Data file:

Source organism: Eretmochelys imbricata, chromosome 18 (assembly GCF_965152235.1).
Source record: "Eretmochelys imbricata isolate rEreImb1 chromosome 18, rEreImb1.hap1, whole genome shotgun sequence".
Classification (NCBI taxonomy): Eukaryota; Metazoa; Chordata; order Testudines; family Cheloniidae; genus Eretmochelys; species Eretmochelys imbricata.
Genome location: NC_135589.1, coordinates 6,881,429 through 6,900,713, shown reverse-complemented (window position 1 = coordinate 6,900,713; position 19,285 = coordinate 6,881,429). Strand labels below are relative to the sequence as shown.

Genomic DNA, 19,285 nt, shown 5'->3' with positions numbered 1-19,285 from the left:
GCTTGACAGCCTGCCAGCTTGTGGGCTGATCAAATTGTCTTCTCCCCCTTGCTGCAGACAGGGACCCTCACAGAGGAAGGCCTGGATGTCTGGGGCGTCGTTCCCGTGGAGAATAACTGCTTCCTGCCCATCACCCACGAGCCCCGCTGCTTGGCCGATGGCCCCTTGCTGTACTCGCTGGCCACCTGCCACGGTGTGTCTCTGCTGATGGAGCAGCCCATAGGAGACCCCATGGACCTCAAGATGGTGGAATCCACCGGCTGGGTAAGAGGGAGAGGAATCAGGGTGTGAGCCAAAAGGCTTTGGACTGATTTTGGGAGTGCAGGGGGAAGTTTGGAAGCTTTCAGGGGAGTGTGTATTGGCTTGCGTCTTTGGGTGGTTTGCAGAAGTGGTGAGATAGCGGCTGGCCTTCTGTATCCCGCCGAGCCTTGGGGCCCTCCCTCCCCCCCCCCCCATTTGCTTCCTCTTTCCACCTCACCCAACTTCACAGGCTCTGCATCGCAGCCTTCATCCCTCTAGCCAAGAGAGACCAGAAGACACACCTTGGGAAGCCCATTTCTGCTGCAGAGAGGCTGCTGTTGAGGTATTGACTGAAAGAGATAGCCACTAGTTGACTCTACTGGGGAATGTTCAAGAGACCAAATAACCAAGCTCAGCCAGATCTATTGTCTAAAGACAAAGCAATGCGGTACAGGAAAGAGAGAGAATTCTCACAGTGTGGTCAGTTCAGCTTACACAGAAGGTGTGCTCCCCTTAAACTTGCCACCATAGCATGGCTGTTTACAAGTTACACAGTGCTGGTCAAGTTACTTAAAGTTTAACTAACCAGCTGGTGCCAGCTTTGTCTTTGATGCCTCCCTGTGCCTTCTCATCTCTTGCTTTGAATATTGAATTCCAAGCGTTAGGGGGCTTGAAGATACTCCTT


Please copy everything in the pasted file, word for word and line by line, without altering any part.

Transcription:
Source organism: Eretmochelys imbricata, chromosome 18 (assembly GCF_965152235.1).
Source record: "Eretmochelys imbricata isolate rEreImb1 chromosome 18, rEreImb1.hap1, whole genome shotgun sequence".
Classification (NCBI taxonomy): Eukaryota; Metazoa; Chordata; order Testudines; family Cheloniidae; genus Eretmochelys; species Eretmochelys imbricata.
Genome location: NC_135589.1, coordinates 6,881,429 through 6,900,713, shown reverse-complemented (window position 1 = coordinate 6,900,713; position 19,285 = coordinate 6,881,429). Strand labels below are relative to the sequence as shown.

Genomic DNA, 19,285 nt, shown 5'->3' with positions numbered 1-19,285 from the left:
GCTTGACAGCCTGCCAGCTTGTGGGCTGATCAAATTGTCTTCTCCCCCTTGCTGCAGACAGGGACCCTCACAGAGGAAGGCCTGGATGTCTGGGGCGTCGTTCCCGTGGAGAATAACTGCTTCCTGCCCATCACCCACGAGCCCCGCTGCTTGGCCGATGGCCCCTTGCTGTACTCGCTGGCCACCTGCCACGGTGTGTCTCTGCTGATGGAGCAGCCCATAGGAGACCCCATGGACCTCAAGATGGTGGAATCCACCGGCTGGGTAAGAGGGAGAGGAATCAGGGTGTGAGCCAAAAGGCTTTGGACTGATTTTGGGAGTGCAGGGGGAAGTTTGGAAGCTTTCAGGGGAGTGTGTATTGGCTTGCGTCTTTGGGTGGTTTGCAGAAGTGGTGAGATAGCGGCTGGCCTTCTGTATCCCGCCGAGCCTTGGGGCCCTCCCTCCCCCCCCCCCCATTTGCTTCCTCTTTCCACCTCACCCAACTTCACAGGCTCTGCATCGCAGCCTTCATCCCTCTAGCCAAGAGAGACCAGAAGACACACCTTGGGAAGCCCATTTCTGCTGCAGAGAGGCTGCTGTTGAGGTATTGACTGAAAGAGATAGCCACTAGTTGACTCTACTGGGGAATGTTCAAGAGACCAAATAACCAAGCTCAGCCAGATCTATTGTCTAAAGACAAAGCAATGCGGTACAGGAAAGAGAGAGAATTCTCACAGTGTGGTCAGTTCAGCTTACACAGAAGGTGTGCTCCCCTTAAACTTGCCACCATAGCATGGCTGTTTACAAGTTACACAGTGCTGGTCAAGTTACTTAAAGTTTAACTAACCAGCTGGTGCCAGCTTTGTCTTTGATGCCTCCCTGTGCCTTCTCATCTCTTGCTTTGAATATTGAATTCCAAGCGTTAGGGGGCTTGAAGATACTCCTT